“We were aware of how bad we were, we watched the film on it,” Cleary said. “We just tried our best to put it behind us and come out with a clear head.”
The senior guard radiates the rare, laid-back braggadocio found only in the most preternaturally gifted scorers. There seems to be no reason, in his mind, why he can’t score as much as he wants in every game, as long as he gets to his spots. Even Saturday’s output almost snuck up out of nowhere. Blink, he’s got 17 at halftime. Blink, he’s at 35 with 11 minutes to play. Blink, there’s a program record and career high. Cleary was quiet, then he wasn’t, then it was too late for Wayne State.
This isn’t to say that Weisse is used to this yet, even after three-plus years. A player like Cleary is impossible to take for granted, but that’s how good he is — UMC has to be built around him to be its best. You can’t take him for granted, but you do have to accept him going nuclear as a prerequisite for some victories.
“It was a great performance and we needed that,” Weisse said. “But I'm still gonna tell you the game was won on the defensive end.”
That said, Weisse didn’t deny that his team’s defense could have been better. The Wildcats shot a higher percentage than the Golden Eagles and burned them on runs to start both halves. UMC missed its share of assignments and boxouts.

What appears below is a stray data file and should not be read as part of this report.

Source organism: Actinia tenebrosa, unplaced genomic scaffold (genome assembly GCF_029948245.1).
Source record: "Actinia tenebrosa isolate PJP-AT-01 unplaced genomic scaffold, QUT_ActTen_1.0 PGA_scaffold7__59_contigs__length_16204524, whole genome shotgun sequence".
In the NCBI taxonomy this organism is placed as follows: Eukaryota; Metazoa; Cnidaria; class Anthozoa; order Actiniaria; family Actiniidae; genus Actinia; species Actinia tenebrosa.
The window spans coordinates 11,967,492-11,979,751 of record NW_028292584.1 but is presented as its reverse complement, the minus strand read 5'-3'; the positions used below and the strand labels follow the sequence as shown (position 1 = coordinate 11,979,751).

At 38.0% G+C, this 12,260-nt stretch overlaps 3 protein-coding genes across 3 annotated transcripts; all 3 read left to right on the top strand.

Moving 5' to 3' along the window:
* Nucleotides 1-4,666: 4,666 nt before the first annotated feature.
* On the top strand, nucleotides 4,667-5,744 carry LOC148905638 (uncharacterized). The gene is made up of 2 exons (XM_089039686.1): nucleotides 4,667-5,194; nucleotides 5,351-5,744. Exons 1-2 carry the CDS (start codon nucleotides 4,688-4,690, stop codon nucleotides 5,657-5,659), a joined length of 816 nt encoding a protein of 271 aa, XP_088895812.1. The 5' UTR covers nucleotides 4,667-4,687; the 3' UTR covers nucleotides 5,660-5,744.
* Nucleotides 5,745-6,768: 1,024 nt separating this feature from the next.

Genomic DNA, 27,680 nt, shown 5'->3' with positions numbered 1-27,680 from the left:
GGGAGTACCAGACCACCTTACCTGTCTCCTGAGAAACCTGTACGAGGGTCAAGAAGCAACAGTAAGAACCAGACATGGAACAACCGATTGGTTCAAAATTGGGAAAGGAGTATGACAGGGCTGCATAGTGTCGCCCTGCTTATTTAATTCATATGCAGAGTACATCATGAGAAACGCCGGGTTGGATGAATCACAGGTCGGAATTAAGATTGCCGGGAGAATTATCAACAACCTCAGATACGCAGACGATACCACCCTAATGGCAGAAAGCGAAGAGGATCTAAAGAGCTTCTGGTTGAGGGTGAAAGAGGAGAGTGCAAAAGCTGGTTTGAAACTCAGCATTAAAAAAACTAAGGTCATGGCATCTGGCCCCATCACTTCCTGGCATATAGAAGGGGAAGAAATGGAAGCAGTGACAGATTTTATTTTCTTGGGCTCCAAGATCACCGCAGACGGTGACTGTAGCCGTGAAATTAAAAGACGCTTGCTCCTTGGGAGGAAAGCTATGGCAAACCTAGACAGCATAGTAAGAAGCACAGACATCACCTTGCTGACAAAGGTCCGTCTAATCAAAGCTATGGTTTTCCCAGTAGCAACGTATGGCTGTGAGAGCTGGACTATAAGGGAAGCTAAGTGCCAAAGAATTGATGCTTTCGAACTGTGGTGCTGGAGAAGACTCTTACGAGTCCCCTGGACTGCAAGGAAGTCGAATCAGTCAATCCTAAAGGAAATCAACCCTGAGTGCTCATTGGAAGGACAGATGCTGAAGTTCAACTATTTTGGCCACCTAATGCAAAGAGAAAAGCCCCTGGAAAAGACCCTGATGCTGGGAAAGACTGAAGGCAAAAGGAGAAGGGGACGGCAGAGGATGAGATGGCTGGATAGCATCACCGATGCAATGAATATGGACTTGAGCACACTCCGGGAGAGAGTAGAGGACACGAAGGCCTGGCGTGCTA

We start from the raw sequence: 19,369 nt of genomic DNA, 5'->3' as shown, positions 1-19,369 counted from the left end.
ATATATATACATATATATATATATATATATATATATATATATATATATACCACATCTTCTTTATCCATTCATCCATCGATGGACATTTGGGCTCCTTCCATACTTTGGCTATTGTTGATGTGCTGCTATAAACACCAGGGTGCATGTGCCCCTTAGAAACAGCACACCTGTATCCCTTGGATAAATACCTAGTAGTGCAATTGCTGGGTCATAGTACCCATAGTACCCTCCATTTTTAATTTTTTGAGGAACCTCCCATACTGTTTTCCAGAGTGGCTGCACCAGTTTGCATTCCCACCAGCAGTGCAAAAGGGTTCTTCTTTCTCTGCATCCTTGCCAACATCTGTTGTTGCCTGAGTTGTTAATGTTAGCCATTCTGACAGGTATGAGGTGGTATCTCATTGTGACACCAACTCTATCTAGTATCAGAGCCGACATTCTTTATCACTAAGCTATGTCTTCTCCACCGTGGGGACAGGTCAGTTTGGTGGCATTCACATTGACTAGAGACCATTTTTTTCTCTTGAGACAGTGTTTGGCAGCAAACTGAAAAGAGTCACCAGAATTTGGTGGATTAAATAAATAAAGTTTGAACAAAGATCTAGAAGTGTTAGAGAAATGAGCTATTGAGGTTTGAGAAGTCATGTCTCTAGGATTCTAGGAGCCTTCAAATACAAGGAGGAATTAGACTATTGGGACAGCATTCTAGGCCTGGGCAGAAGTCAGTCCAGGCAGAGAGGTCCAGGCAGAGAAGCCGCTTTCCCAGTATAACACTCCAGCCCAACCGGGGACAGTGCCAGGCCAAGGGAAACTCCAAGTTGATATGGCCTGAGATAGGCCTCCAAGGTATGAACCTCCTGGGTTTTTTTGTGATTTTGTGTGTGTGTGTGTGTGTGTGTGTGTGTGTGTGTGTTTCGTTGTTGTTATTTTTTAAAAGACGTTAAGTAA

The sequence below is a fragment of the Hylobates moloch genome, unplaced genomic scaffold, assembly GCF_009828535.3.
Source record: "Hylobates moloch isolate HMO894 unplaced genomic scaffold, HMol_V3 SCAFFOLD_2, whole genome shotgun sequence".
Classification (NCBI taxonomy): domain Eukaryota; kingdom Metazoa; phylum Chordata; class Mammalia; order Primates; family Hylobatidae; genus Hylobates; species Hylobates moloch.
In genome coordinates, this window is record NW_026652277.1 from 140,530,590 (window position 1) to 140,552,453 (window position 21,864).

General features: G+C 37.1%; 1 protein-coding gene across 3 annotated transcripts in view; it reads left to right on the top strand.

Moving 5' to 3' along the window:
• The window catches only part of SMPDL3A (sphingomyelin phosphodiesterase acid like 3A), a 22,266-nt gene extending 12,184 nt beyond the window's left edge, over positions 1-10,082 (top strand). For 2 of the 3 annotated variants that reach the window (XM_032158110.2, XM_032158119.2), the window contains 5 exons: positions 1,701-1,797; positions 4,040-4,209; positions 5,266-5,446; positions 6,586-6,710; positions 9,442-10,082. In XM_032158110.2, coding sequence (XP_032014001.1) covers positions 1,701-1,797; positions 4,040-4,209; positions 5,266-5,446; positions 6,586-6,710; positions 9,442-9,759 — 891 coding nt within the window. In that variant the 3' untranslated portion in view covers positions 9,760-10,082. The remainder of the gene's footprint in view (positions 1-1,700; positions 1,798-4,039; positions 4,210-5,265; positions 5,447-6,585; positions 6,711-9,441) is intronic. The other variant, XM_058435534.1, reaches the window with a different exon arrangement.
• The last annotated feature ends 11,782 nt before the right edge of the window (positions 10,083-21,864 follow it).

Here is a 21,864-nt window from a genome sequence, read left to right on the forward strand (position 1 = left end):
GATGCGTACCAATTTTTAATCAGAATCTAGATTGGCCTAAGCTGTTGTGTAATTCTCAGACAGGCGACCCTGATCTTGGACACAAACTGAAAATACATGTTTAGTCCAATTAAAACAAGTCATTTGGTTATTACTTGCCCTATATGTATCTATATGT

“We played harder, we had more urgency tonight,” said redshirt sophomore guard Brian Sitzmann. “We just (did) the little things tonight to get the win, rebounding and defensive positioning.”
That should sound familiar.
Eleven games into the season, the Golden Eagles are settling into who they are. Their offense, led by Cleary and a cadre of shooters surrounding him, can be elite. Their defense has athleticism and length. On offense, the story is usually how good Cleary is on any given night, or how much others get involved. On defense, it’s how well they communicate.
“I felt we got enough stops,” Weisse said. “It wasn't perfect, Wayne still scored a little more than I'd like … I just think the last 15 minutes of that game I thought we had the urgency we were looking for for the whole 40 minutes.”
Not every game will feature UMC’s best, on both sides of the ball, from tip to final buzzer. That’s very much okay. If it’s somewhere in the middle, like it was Saturday, that will usually be good enough to beat a team like 5-8 Wayne State by a comfortable margin at home, and less handily on the road. The Golden Eagles were Augustana from Friday: they could afford to be the tiniest bit sloppy and come out on top. As long as they weren’t sloppy when it mattered most.
“They say don't accept in victory what you wouldn’t in defeat,” Weisse said. “We won the game, but we still have a lot of things to work on. … I didn't think we had urgency for 40 minutes, but we did have it for the last 15 minutes of the second half.”
Minnesota Crookston played a solid basketball game on Saturday. It didn’t on Friday. What that adds up to, then, is this: the Golden Eagles’ “solid” is somewhere above that of the teams it has beaten thus far. It’s below the teams it has lost to.
If UMC is to make up that gap; if it is to have any margin for error against the NSIC's best; it will come down to the old staples. Focus. Energy. Leadership. Resilience. Teamwork. Bring those to the fight, and maybe the Golden Eagles can take a punch in the mouth — or even throw one back.